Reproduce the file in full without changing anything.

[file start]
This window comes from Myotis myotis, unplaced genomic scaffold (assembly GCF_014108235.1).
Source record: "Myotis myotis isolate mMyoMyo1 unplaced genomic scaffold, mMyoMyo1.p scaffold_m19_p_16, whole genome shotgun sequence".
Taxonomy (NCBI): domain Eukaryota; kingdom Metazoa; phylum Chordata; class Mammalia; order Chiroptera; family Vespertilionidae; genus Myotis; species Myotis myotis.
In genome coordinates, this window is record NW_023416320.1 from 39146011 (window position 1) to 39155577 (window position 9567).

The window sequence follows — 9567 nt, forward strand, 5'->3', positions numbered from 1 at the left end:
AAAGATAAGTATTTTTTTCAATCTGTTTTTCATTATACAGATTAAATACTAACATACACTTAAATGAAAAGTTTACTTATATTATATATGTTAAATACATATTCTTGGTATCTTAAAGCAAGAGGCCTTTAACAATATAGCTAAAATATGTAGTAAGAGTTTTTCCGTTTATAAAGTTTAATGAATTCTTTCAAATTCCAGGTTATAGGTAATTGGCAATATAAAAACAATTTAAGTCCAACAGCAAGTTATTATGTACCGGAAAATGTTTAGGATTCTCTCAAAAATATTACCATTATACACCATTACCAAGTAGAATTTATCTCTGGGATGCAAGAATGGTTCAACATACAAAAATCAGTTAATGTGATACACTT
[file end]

This window comes from Myotis myotis, unplaced genomic scaffold (assembly GCF_014108235.1).
Source record: "Myotis myotis isolate mMyoMyo1 unplaced genomic scaffold, mMyoMyo1.p scaffold_m19_p_16, whole genome shotgun sequence".
Taxonomy (NCBI): domain Eukaryota; kingdom Metazoa; phylum Chordata; class Mammalia; order Chiroptera; family Vespertilionidae; genus Myotis; species Myotis myotis.
In genome coordinates, this window is record NW_023416320.1 from 39146011 (window position 1) to 39155577 (window position 9567).

The window sequence follows — 9567 nt, forward strand, 5'->3', positions numbered from 1 at the left end:
AAAGATAAGTATTTTTTTCAATCTGTTTTTCATTATACAGATTAAATACTAACATACACTTAAATGAAAAGTTTACTTATATTATATATGTTAAATACATATTCTTGGTATCTTAAAGCAAGAGGCCTTTAACAATATAGCTAAAATATGTAGTAAGAGTTTTTCCGTTTATAAAGTTTAATGAATTCTTTCAAATTCCAGGTTATAGGTAATTGGCAATATAAAAACAATTTAAGTCCAACAGCAAGTTATTATGTACCGGAAAATGTTTAGGATTCTCTCAAAAATATTACCATTATACACCATTACCAAGTAGAATTTATCTCTGGGATGCAAGAATGGTTCAACATACAAAAATCAGTTAATGTGATACACTT